When The Nightly Show With Larry Wilmore launched in January 2015, it possessed a rare quality in the world of late-night comedy: It actually discussed the issues of the day, rather than simply yelling at the audience about them. Wilmore, a longtime Daily Show contributor and veteran TV comedy writer, was a logical pick to succeed Stephen Colbert in Comedy Central’s 11:30 p.m. slot after The Daily Show, and the show he created was one that fit beautifully with his persona. It was wry, witty, never afraid to engage with the intersection of politics and race, and eager to unpack serious debates. But this week will be its last on the air, with Comedy Central canceling it on the grounds that it “hasn’t resonated” with audiences.
The Nightly Show has struggled in the ratings, averaging about 600,000 viewers this year after a high of 812,000 the year before. That was about half of The Colbert Report’s audience, but it reflected a similar downturn for its lead-in program The Daily Show, where viewership also declined after Trevor Noah replaced Jon Stewart. Comedy Central’s decision may have been justifiable from a business standpoint, but suggests a move away from the incisive, intelligent political humor that defined Stewart and Colbert’s time at the network. It also makes the world of late night more homogenous and less formally inventive in a media landscape that has come to mainly reward bite-sized viral clips.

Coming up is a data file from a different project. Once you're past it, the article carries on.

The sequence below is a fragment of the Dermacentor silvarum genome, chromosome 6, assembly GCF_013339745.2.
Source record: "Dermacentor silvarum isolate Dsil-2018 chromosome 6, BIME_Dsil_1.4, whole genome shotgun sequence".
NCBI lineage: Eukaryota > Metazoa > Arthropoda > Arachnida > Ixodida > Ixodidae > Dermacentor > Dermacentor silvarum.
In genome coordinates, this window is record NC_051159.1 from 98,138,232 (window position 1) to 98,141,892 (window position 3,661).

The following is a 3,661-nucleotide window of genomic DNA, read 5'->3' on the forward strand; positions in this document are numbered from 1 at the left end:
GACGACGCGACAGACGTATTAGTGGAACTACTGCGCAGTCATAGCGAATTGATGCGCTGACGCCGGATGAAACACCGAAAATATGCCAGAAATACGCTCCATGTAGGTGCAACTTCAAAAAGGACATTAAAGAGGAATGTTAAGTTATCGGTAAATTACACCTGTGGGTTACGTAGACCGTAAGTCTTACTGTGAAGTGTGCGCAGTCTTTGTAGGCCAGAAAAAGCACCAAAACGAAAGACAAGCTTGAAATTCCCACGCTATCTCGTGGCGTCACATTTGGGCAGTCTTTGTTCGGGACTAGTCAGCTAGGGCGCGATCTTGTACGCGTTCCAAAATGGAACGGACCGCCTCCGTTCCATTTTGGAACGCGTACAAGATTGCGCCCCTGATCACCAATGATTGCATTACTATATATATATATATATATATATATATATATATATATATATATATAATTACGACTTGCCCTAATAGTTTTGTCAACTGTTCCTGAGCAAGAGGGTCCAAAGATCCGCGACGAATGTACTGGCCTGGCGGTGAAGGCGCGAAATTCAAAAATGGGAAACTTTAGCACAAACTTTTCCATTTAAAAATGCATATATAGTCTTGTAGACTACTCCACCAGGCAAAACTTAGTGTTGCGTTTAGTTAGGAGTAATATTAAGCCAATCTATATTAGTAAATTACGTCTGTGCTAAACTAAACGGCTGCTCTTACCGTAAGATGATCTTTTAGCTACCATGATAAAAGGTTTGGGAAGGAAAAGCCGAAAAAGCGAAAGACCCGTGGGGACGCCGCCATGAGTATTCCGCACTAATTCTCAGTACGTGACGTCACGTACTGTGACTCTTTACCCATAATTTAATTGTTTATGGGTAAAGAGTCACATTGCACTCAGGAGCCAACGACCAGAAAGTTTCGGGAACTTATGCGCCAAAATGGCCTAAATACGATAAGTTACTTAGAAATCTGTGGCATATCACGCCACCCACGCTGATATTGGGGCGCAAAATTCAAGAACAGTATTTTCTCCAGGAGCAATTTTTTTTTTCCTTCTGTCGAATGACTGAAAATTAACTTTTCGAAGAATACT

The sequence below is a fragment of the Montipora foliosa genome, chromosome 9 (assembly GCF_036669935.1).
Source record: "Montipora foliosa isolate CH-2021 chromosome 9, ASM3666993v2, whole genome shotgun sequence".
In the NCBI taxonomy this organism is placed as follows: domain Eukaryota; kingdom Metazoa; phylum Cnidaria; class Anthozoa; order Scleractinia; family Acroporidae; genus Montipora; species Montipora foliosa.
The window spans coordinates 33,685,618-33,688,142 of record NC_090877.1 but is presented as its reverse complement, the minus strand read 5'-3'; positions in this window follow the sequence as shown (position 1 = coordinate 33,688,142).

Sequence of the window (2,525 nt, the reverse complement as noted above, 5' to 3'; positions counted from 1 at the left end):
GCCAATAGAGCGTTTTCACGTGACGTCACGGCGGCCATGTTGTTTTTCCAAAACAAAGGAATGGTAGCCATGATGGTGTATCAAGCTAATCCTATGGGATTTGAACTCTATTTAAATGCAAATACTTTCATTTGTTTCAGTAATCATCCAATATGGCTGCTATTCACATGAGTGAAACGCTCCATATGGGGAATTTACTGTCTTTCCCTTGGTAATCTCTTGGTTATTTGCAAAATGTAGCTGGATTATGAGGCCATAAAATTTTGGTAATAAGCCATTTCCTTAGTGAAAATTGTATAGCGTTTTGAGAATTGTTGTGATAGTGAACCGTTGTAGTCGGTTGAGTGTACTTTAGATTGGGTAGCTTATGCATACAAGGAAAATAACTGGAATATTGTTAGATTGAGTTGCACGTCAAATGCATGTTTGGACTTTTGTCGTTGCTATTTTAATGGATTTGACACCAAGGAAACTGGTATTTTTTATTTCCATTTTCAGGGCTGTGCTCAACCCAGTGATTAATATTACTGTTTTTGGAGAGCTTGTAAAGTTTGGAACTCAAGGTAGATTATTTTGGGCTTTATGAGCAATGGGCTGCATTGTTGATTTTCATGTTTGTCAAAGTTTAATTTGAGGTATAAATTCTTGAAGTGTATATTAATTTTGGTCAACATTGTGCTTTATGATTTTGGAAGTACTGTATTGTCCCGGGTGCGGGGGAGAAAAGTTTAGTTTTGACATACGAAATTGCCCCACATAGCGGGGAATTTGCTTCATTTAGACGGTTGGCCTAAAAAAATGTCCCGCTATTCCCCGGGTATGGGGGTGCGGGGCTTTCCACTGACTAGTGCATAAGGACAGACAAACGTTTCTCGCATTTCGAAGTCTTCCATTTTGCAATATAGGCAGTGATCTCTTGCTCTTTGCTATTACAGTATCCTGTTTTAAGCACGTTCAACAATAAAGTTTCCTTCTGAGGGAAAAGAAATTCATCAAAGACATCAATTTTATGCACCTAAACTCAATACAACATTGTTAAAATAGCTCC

“Even though we’ve given it a year and a half, we’ve been hoping against hope that it would start to click with our audience, but it hasn’t happened and we’ve haven’t seen evidence of it happening,” Comedy Central president Kent Alterman told The New York Times. He said Wilmore’s contract, along with those of several other staffers, were due to expire, and the network decided not to renew them, despite the clear value of having a political talk show in the run-up to the presidential election. The Daily Show will shoulder that burden alone, with the comedy panel show @midnight shifting to the incongruous 11:30 spot in the interim.
Wilmore was candid in his reaction, though he thanked Comedy Central and Stewart (who championed him as Colbert’s replacement and produced the show) for giving The Nightly Show a chance. “I’m also saddened and surprised we won’t be covering this crazy election or ‘The Unblackening,’ as we’ve coined it,” he said in a statement, referring to President Obama leaving office. “And keeping it 100, I guess I hadn’t counted on ‘The Unblackening’ happening to my time slot as well.” With Wilmore gone, Noah is the only person of color hosting a late-night show.
While Noah’s Daily Show sticks pretty strictly to the talk-show formula—monologue, pre-taped sketch, then an interview—The Nightly Show entered the landscape trying to do something different. Wilmore would open with some solo jokes about the day’s issues before quickly shifting to a long, wide-ranging panel discussion with four different guests. Other late-night hosts like Bill Maher and Bill Simmons do panels, but only once a week, and Wilmore’s approach opened up fascinating avenues of dialogue on issues as sensitive as Bill Cosby’s criminal trial or whether the Black Lives Matter movement is anti-police.